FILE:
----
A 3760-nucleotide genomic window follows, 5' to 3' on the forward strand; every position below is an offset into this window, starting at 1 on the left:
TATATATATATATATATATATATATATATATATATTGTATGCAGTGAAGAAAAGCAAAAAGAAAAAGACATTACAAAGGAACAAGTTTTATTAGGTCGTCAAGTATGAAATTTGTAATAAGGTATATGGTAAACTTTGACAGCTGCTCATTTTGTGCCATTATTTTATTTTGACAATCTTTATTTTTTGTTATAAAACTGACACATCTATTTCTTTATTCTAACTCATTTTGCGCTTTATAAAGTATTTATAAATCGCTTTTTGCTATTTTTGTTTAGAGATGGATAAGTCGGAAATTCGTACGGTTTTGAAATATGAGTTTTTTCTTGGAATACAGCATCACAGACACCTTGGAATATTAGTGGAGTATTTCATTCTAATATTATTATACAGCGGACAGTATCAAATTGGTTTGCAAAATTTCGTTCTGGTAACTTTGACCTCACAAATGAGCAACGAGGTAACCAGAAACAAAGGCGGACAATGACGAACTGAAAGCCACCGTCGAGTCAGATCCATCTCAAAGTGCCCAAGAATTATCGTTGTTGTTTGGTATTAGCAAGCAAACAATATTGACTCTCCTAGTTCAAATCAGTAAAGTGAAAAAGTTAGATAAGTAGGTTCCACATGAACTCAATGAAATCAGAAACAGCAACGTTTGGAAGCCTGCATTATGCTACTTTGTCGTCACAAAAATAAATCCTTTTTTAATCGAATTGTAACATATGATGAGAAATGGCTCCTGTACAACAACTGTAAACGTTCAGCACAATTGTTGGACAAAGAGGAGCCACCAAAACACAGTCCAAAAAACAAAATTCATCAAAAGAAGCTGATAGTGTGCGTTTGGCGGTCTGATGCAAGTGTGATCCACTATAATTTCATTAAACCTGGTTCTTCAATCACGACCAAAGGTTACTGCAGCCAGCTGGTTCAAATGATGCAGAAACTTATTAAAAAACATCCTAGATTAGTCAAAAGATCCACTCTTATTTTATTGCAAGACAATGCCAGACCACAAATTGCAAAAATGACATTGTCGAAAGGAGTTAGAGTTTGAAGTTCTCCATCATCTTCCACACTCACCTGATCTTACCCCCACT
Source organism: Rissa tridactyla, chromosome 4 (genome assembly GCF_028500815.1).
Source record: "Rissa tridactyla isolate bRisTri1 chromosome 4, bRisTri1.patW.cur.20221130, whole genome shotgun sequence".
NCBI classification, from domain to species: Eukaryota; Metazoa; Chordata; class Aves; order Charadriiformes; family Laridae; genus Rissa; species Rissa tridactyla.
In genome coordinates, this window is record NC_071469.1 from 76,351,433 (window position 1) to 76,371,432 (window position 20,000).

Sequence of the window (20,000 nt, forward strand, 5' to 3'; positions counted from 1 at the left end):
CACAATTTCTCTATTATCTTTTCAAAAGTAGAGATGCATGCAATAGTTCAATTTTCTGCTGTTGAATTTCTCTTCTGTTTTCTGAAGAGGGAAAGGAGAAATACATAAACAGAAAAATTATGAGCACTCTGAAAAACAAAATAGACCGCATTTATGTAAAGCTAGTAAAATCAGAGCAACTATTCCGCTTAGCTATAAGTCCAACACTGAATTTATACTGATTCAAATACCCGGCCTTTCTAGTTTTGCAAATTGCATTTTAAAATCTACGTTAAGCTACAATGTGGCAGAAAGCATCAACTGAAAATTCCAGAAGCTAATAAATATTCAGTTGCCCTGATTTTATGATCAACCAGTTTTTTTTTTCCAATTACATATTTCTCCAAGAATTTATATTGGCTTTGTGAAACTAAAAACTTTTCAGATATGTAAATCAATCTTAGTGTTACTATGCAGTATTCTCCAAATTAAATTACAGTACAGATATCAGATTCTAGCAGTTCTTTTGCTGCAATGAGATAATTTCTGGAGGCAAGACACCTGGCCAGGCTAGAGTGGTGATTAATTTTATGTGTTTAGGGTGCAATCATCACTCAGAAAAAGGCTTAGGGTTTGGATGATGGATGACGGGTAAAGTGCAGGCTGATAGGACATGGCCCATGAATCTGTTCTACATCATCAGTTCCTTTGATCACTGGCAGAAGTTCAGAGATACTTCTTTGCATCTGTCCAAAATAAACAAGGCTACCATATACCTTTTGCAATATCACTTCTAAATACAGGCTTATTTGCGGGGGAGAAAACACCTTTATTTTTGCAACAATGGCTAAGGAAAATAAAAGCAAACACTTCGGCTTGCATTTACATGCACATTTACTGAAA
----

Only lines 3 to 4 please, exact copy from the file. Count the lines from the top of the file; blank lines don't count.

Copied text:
Source organism: Rissa tridactyla, chromosome 4 (genome assembly GCF_028500815.1).
Source record: "Rissa tridactyla isolate bRisTri1 chromosome 4, bRisTri1.patW.cur.20221130, whole genome shotgun sequence".